I shared this nearly two months ago, and I wanted to give an update. In March, my doctor wanted me to start hypertension medication. My blood pressure was consistently and dangerously high (~160/100) and test results showed that it was affecting my kidneys. Against her advice, I asked if I could have some time to see if I could lower it on my own. She pointed out it would be nearly impossible given my genes and the fact that my health, in other respects, was pretty good. Challenge accepted. Do you see that picture above? That is my blood pressure today!!! I seriously couldn't ask for a better reading.
My doctor was so impressed with my new daily results, and my other tests showed my kidneys are functioning normally again. She also said that as of now, I no longer need medication! (So, so thankful.) I am doing a last part of "treatment" sometime in the next couple weeks where I will wear a 24-hour monitor to see how it changes throughout the day based on what I'm doing. As cumbersome as that will be (um, new spring accessory?), I'm actually interested to see how it differs throughout the day.
How did I get to drop so much in two months? Three lifestyle changes:
1. WATER INTAKE. I chug it like it's my job now. I keep a glass/bottle of water with me at all times...on my desk, in my purse, at the gym. It seriously makes me feel like a different person. I always knew water was important, but I didn't take it seriously enough.
2. EXERCISE. Before, if I was busy, getting to the gym would easily fall off my to-do list as I prioritized other things. Now? My mantra is, "Schedule your workout like it's your most important meeting of the day." If it's a busy Saturday then I drag myself first thing since I know I won't go otherwise. It gets it out of the way, and I can start my day on the right foot. My current schedule is 5 days a week even if that means a couple days are only for thirty minutes. When you think about there being 168 hours in a week, it makes you realize how easy it should be to dedicate a few hours per week towards it, and it's motivation for me to continue increasing that amount. I wish I could say that my bp is lower because my little life is less stressful now than it was in March. To be perfectly honest, my stress levels have only tripled. BUT exercise has - without a doubt - helped me manage it. And don't worry, I see clearer skies ahead!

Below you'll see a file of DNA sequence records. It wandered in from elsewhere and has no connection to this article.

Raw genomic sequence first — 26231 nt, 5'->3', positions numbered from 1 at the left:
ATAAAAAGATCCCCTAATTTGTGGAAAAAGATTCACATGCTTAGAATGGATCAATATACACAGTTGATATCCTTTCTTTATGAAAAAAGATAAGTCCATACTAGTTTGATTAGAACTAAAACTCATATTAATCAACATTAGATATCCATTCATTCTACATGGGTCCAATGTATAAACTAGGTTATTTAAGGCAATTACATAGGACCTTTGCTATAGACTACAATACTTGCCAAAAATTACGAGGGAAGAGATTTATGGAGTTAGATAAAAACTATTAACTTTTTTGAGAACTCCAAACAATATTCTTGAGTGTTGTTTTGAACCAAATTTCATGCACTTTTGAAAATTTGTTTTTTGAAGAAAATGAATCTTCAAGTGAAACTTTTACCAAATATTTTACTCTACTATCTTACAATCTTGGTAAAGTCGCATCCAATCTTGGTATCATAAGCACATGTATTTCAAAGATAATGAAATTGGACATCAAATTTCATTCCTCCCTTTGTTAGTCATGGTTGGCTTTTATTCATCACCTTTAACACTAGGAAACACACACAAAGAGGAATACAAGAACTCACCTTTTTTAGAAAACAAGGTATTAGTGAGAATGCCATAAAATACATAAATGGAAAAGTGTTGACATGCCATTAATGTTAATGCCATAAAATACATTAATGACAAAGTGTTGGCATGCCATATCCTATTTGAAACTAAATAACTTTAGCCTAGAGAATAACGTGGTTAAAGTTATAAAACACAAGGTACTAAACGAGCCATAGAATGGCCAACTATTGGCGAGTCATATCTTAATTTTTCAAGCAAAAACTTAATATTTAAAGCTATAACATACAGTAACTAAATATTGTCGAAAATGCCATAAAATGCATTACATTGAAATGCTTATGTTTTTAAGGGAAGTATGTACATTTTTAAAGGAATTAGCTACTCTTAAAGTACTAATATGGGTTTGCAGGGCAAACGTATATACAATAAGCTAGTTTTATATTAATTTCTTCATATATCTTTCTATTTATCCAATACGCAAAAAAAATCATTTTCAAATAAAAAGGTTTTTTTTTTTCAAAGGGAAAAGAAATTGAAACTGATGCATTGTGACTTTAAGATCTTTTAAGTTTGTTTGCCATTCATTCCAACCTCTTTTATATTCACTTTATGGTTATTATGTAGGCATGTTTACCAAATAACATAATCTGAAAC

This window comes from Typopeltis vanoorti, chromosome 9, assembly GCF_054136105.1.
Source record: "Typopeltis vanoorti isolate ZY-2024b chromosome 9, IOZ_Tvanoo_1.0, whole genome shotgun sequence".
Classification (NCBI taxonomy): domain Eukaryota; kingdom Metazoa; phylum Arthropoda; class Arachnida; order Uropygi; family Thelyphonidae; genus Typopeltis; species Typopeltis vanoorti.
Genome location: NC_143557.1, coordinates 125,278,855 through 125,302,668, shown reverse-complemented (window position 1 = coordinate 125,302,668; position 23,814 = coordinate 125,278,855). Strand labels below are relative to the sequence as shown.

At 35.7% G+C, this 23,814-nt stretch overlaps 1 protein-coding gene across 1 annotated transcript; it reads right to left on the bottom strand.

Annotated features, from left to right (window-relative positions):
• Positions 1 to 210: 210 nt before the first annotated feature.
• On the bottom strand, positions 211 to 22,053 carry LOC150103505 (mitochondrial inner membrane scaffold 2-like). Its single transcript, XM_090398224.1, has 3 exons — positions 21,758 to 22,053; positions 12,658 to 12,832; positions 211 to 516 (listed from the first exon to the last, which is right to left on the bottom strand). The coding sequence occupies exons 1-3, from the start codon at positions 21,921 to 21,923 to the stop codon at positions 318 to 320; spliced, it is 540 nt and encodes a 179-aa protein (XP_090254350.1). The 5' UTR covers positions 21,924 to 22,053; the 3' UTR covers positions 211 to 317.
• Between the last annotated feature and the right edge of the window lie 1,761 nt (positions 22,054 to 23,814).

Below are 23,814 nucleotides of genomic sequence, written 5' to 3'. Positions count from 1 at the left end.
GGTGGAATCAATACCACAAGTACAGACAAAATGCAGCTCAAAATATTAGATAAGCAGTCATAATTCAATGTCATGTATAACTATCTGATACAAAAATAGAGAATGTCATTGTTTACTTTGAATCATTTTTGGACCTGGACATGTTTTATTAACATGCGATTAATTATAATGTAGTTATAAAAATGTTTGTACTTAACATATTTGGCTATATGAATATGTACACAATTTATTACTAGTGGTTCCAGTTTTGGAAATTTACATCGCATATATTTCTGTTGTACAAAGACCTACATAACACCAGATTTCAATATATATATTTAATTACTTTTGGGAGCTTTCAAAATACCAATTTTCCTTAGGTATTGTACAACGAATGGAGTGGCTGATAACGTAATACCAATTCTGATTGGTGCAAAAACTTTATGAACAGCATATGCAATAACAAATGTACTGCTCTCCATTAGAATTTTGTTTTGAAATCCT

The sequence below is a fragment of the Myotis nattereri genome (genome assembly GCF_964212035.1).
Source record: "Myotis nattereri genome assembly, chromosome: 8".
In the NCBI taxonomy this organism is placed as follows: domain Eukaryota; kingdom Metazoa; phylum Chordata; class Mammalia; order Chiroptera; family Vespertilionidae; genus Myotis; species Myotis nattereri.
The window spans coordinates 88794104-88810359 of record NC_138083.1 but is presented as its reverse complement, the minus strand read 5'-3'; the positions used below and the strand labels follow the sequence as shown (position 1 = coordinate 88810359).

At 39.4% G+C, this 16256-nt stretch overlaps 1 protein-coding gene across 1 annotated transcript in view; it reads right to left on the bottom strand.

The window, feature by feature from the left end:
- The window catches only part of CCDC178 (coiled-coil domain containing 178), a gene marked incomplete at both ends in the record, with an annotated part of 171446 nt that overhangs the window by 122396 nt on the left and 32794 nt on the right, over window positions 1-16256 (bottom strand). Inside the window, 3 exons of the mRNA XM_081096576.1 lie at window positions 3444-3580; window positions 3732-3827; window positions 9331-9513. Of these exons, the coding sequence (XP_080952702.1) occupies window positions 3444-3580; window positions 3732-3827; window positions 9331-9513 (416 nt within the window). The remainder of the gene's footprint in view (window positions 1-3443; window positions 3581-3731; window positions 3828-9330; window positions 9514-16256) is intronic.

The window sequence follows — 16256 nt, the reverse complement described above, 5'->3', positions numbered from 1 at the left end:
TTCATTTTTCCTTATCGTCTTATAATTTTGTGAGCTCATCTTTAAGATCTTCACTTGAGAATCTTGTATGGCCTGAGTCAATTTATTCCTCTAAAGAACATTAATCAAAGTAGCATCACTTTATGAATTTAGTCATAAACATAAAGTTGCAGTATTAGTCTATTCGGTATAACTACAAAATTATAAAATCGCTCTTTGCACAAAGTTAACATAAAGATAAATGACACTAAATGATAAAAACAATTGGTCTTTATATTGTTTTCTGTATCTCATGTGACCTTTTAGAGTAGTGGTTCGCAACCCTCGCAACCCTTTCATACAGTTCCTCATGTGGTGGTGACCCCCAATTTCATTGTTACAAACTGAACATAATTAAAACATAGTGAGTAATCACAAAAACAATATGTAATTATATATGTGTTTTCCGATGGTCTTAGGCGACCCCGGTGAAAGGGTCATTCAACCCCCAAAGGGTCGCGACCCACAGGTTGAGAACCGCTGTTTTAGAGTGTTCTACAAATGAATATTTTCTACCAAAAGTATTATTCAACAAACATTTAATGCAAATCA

3. MINDFUL EATING. I've made it a point to be more mindful of what I'm eating and why. Do you ever stop to think, "Who decided cereal was a breakfast food?" No, seriously, think about that. Why would a man-made sugary item be the best thing to start your day? Why are donuts, waffles, and pancakes all considered breakfast and not dessert? And why are vegetables considered a "weird" breakfast? Well, it's okay to break the rules! I've been switching it up and feeling such a difference. I've been trying to avoid extra sodium (a contributor to high bp), sugar, and processed food. I'm not some crazy person that's never going to eat a cookie ever again (I love them far too much!), but choosing/adjusting your typical and routine meals is what's important and can have a direct effect on your blood pressure and overall health.
So yes! I'm definitely thankful I was able to attack this bp situation and lower it with lifestyle changes. I consider it a blessing in disguise as it was a wake-up call to prioritize my health. As my mother always says, "You're no good to anyone unless you take care of yourself!"